Mother Dies From Rare Brain Disease After Doctors Mistakenly Diagnose Her With Depression


A British mother reportedly died of a rare brain disease after doctors mistakenly diagnosed her with depression.

Shortly after the birth of her daughter in 2013, Hollie Turner, 21, began experiencing fatigue and insatiable thirst, the Daily Mirror noted.

Doctors ran tests for diabetes and thyroid problems, which proved inconclusive, according to Turner’s parents, Ray and Sherrie Thompson. Doctors then diagnosed Turner with depression.

Later, however, doctors discovered that Turner had a brain tumor caused by Langerhans Cell Histiocytosis (LCH), a rare cancer-like disease of the white blood cells.

Langerhans cells are typically used by the skin to help fight infections. LCH occurs when Langerhans cells are overproduced.

The disease causes the cells to spread throughout other parts of the body. It eventually spreads to the brain’s pituitary gland, where they can form tumors and cause permanent damage to organs.

Turner underwent chemotherapy but by that time, the disease had already caused potential permanent damage, her parents said.

Turner passed away on Jan. 24 at a care home surrounded by family. She is survived by her husband, Joe Glover, and their 2-year-old daughter, Myah Turner.

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(Hollie Turner and her partner, Joe Glover. Photo Credit: Cascade News via Daily Mirror)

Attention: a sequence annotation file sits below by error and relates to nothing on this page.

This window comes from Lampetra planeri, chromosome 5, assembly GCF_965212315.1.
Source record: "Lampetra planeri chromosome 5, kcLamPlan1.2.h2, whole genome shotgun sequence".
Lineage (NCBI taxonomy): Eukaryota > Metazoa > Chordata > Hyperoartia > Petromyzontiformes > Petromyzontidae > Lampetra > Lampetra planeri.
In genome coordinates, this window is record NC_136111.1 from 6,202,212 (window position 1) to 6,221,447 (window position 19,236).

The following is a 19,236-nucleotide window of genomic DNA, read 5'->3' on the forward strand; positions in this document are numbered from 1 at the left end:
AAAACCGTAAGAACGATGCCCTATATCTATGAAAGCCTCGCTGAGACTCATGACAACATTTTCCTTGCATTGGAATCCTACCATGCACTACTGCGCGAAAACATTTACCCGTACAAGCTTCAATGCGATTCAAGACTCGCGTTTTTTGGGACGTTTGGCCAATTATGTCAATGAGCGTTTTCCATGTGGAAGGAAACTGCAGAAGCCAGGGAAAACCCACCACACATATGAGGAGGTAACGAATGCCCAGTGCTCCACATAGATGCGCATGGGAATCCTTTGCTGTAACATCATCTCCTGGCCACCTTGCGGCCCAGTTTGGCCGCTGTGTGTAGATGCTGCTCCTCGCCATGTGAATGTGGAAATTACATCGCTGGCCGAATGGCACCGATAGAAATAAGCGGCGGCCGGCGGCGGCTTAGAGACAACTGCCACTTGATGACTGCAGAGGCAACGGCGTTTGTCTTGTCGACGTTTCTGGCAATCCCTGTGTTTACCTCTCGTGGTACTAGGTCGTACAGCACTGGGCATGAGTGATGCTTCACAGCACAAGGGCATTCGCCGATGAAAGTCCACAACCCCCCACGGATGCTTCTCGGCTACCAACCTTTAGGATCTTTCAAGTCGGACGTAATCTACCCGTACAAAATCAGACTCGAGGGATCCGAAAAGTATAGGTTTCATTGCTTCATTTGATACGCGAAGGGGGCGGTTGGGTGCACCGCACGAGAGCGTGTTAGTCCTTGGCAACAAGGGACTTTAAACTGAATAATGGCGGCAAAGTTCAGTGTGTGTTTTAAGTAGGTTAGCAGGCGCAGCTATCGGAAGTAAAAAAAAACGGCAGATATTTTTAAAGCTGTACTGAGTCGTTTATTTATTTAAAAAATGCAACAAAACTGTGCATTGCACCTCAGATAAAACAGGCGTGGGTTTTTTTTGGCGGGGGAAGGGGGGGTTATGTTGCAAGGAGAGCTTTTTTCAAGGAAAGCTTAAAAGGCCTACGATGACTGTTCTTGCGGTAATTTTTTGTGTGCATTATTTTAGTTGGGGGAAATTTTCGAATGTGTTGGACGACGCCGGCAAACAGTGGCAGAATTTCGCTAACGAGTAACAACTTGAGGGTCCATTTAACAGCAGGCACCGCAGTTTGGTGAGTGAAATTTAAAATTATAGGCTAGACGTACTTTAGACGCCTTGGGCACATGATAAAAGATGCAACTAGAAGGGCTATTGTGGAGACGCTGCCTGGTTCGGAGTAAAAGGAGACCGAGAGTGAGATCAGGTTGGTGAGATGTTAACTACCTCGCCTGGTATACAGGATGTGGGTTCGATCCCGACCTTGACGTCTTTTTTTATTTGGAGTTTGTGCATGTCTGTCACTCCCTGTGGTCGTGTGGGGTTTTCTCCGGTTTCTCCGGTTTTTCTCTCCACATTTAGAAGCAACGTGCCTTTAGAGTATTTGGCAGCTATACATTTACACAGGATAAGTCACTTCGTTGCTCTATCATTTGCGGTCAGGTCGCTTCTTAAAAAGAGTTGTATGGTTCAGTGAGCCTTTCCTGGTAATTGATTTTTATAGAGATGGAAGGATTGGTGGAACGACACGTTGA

Friends described Turner as a funny and loving mother, who fought her illness with tremendous bravery.

“Throughout her illness, while she was suffering, she never once moaned about anything and would always put her family first,” Melissa Glover, Turner’s best friend and Joe’s sister, told the Basildon Recorder, according to the Daily Mirror. “She was so brave and a huge inspiration to those who knew her."

Excessive thirst and fatigue are both symptoms of LCH, according to the Histiocytosis Association. There are a multitude of other symptoms, inclduing: rash and/or lesions on the skin, headaches, chest pain, shortness of breath, dry cough, loss of appetite, nausea and/or diarrhea, weakness of the arms or legs, and weight loss.

Sources: Daily Mirror, Histiocytosis Association / Photo Credit: Jasleen Kaur/Flickr, Connor Tarter/Flickr

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